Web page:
Continue reading “Oil production in North Dakota mostly recovered after slump last spring but now dropping with winter weather.”

Forecast for oil activity in Bakken.

Notice the massive amount of unused space and the large number of storage tanks. Eventually there will be one or two more rows of wells with perhaps 10 wells in each row. Only four pumpjacks at the moment. This photo hints at the amount of future drilling. Photo by James Ulvog.

What are the prospects for drilling and oil production in the Bakken oil field in North Dakota? Particularly in regards to Williams County, what does the near future hold?

With all the turmoil in the oil industry lately, haven’t had much discussion here on what the future holds.

The Million Dollar Way blog had a great commentary by Bruce Oksol on 4/8/21: Idle Rambling In Response To A Reader’s Question.

The reader asked if there is likely to be any future development around Williams County, or on the other hand, if there is any acreage left to develop.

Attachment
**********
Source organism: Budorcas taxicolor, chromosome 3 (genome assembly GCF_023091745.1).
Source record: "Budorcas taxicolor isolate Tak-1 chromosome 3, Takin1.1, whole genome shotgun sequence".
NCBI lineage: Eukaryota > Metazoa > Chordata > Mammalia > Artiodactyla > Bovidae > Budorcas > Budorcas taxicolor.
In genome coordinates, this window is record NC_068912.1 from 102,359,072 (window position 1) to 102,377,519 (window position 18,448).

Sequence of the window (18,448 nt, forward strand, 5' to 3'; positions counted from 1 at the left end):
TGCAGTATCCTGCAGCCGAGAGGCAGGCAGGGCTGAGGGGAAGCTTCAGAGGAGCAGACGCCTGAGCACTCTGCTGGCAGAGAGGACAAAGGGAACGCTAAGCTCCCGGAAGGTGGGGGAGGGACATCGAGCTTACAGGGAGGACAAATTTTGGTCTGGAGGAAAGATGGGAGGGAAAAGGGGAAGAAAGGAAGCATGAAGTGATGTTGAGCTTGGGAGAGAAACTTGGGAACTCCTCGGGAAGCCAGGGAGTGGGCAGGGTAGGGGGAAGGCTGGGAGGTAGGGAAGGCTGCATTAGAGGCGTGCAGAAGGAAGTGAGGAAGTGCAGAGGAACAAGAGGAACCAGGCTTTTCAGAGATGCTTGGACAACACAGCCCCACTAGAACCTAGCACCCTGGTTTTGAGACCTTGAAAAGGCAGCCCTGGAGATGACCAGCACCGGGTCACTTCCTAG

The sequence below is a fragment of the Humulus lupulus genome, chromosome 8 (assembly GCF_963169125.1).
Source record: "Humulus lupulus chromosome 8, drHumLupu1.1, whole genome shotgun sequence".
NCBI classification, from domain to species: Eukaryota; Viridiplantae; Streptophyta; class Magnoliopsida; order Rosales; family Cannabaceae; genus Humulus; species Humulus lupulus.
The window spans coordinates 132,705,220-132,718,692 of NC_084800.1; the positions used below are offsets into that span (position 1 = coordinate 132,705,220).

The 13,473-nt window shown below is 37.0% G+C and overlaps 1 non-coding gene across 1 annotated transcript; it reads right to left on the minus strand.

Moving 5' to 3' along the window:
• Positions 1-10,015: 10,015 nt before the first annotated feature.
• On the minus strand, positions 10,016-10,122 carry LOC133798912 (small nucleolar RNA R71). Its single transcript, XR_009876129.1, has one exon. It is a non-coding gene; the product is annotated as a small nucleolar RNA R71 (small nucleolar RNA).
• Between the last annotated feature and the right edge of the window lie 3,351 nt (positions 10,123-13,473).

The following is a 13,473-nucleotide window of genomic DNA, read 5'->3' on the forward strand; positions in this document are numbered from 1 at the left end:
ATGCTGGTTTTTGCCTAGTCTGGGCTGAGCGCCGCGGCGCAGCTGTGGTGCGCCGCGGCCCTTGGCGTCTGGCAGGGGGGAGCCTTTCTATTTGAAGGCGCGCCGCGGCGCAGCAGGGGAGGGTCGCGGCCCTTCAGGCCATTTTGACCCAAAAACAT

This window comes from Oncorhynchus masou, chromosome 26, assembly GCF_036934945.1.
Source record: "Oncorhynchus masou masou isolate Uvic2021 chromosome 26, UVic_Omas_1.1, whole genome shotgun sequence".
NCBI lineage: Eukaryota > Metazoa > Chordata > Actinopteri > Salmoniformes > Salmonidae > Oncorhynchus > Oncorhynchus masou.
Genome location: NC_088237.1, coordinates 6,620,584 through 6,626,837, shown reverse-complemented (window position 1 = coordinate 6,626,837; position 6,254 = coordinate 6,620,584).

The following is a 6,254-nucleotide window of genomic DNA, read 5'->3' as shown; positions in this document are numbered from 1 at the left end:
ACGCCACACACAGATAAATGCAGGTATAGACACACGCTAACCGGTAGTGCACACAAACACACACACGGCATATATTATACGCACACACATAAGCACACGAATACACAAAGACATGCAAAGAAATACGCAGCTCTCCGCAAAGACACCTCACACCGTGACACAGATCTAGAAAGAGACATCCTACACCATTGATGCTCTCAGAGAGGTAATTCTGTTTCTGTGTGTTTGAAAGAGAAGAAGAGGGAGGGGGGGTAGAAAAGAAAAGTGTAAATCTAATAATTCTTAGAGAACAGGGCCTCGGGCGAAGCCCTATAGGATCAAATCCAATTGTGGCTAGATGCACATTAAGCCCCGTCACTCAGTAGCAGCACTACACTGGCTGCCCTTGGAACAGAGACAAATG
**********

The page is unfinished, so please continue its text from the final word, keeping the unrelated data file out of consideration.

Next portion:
Continue reading “Forecast for oil activity in Bakken.”

Combat drone launches drone. Spare parts for Minuteman system getting scarce.

The XQ-58A Valkyrie demonstrates the separation of the ALTIUS-600 small UAS in a test at the U.S. Army Yuma Proving Ground test range, Arizona on March 26, 2021. This test was the first time the weapons bay doors have been opened in flight. (Photo courtesy United States Air Force.)

The U.S. Air Force is working to develop drone fighters. Most recent test flight had the drone launch another drone.

All the original manufacturers for every component of the Minuteman ICBM system are either gone or the assembly lines have long since been shut down. That means USAF is using its own production facility to create the myriad of necessary spare parts.